The 'SPAs are awesome' era

SSGs through the ages

Illustration of an explorer and camel in the desert.

In the early 2010s — while Jekyll was being reinvented — web browsers were becoming ever more capable, spurring a proliferation of companies developing single-page applications. However, building single-page web applications required a level of shared data consistency that the most popular JavaScript framework at the time, JQuery, was not equipped to handle. We saw a number of frameworks tackle this problem, including Backbone, Ember, Knockout, and most popular, AngularJs. These frameworks provided a structure for creating large applications.

Adding your own event handlers and manually manipulating the Document Object Model (DOM) is error-prone and slow. It also makes it difficult to reuse views. In 2013, React was released by Jordan Walke at Facebook and offered a completely new way of thinking about the view layer. Instead of having to manipulate the DOM directly to get to your desired state, React takes a declarative approach. You tell React what state you want the UI to be in, and it works out the details. React handles the events and performs the time-consuming DOM manipulations on a virtual DOM, which is significantly faster as it only updates the objects that have changed on the real DOM.

Around the same time, Evan You was using AngularJs on some internal projects at Google. He like parts of AngularJs but felt it was too heavyweight for his projects. Evan set out to build a lightweight version of the framework which he released in 2014, under the name Vue.js.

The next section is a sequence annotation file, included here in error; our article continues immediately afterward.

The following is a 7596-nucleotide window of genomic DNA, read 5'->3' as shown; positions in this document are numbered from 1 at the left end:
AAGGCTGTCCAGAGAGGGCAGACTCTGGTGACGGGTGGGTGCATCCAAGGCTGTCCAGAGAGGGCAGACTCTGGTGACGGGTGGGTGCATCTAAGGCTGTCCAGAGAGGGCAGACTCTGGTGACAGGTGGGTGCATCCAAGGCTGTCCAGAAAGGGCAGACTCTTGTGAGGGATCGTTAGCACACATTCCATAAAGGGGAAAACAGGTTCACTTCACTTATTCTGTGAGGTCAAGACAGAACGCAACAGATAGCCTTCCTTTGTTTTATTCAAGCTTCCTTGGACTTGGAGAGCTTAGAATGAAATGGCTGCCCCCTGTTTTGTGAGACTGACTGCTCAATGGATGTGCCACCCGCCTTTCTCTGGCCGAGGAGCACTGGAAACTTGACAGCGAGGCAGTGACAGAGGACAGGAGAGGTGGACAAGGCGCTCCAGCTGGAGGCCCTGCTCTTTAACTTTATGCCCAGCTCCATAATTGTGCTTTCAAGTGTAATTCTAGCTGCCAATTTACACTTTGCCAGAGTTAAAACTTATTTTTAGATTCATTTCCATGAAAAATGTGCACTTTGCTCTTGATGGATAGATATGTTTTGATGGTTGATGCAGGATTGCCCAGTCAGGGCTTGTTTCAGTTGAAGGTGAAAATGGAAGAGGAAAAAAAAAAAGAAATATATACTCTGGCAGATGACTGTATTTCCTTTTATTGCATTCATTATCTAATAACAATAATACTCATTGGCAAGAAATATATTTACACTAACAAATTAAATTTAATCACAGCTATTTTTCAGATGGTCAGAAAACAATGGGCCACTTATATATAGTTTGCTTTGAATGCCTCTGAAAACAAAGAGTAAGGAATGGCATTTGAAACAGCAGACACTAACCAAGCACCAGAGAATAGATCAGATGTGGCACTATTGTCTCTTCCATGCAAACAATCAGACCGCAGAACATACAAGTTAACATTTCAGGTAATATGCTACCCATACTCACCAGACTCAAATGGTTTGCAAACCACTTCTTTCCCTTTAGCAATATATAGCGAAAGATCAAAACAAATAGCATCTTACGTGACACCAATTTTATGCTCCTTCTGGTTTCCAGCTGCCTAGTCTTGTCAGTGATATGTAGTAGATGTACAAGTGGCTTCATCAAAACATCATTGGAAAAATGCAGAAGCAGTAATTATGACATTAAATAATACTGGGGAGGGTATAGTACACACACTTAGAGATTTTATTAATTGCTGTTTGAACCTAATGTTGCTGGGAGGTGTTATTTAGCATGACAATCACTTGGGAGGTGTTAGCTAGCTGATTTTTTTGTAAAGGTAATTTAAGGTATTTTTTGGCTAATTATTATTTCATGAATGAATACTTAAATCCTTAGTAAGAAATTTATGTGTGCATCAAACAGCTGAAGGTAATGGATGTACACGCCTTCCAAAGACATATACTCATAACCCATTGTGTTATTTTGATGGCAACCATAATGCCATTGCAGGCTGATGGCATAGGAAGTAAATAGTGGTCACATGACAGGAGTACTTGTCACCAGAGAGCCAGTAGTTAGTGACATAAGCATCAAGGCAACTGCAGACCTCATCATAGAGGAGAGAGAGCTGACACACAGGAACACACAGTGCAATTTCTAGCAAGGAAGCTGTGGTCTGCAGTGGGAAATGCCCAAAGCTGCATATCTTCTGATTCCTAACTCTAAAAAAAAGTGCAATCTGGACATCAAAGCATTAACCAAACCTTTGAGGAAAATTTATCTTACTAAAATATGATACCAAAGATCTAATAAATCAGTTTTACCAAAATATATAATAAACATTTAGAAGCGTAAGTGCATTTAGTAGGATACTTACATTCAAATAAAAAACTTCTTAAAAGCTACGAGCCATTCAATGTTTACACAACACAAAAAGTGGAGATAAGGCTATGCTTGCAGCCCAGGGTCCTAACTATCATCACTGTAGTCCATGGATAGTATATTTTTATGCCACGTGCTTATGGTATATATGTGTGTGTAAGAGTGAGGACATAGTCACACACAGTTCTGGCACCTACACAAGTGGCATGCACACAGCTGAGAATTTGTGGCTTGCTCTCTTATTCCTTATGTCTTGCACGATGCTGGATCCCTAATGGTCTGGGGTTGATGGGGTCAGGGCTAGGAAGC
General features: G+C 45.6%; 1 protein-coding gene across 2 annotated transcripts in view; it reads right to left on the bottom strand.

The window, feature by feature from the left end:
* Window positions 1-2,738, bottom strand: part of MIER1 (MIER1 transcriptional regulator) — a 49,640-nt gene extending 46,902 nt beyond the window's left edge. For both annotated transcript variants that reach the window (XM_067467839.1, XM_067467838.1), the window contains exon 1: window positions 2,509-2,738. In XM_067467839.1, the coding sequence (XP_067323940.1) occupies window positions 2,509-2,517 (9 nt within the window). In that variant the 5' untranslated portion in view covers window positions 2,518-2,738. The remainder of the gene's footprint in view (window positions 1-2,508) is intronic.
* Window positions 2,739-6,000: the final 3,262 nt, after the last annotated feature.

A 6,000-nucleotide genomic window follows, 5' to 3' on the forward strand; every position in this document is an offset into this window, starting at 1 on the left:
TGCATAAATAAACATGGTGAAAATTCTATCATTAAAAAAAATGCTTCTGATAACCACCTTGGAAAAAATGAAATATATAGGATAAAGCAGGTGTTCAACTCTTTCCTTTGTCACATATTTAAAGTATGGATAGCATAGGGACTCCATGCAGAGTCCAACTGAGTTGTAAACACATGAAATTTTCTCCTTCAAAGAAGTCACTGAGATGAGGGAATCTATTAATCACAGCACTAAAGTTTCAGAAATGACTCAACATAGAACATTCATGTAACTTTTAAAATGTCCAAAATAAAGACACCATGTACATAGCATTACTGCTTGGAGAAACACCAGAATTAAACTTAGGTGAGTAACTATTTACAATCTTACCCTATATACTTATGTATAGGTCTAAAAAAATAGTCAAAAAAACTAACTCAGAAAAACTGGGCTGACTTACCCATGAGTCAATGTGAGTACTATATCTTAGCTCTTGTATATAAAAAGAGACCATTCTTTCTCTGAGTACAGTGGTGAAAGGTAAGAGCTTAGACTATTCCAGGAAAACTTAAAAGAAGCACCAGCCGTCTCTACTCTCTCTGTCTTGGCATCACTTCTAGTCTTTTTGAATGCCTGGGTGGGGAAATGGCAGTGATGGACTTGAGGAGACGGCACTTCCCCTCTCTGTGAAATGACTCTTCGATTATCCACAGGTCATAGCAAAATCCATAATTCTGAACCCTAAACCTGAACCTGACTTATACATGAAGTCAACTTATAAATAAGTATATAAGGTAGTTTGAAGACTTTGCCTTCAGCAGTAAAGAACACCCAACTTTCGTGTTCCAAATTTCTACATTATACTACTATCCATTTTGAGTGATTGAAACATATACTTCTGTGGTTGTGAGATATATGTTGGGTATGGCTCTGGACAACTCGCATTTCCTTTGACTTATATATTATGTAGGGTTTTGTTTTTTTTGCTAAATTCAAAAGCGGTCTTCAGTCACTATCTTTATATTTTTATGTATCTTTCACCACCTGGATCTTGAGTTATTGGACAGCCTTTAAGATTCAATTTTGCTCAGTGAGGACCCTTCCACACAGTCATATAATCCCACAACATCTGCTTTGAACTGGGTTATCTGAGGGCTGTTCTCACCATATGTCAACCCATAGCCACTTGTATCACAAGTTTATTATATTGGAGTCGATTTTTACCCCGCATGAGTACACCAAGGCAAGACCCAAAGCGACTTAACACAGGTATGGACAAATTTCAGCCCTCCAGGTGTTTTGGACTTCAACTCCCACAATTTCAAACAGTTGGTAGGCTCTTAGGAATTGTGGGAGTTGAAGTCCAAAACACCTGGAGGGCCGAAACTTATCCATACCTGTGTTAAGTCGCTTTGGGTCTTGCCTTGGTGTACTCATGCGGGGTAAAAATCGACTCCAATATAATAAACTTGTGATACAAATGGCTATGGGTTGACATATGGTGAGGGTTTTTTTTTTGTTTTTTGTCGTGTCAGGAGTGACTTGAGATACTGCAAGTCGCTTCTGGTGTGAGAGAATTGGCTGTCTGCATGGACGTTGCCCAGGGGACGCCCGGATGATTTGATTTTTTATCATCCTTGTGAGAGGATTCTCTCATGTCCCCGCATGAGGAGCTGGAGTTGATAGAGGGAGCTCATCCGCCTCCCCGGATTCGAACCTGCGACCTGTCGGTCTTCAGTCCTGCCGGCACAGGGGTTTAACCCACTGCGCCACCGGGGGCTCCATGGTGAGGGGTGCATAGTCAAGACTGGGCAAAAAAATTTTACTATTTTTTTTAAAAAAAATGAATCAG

Both React and Vue.js surged in popularity in the mid 2010s. Developers in the SSG community were working out how to integrate these technologies with their existing static site. A new wave of tooling arrived soon after this, which made these new JavaScript frameworks first-class citizens of the static site generator world.

Gatsby logo sitting at year 2015


by Kyle Mathews

The release of Gatsby.js started a seismic shift with regards to what an SSG could be. Until now, SSGs had mainly focused on building HTML from source files. Kyle Mathew’s vision was to flip this on its head. He thought of it as pulling content rather than pushing:

when you start working on more complex sites, you really start to miss the flexibility of building a database-driven site. With a database, all your data is available to query against in any fashion that you’d like. Whatever bits of data you need to assemble a page, you can pull in. You want to create author pages showing their bio & last 5 posts? It’s just a query away.

Gatsby.js completely streamlined sourcing content and data from anywhere: it could be from a static file (like existing SSGs), your database, your CMS, or somewhere else. All this data is available through a GraphQL interface, making it easy to interact with content from multiple sources.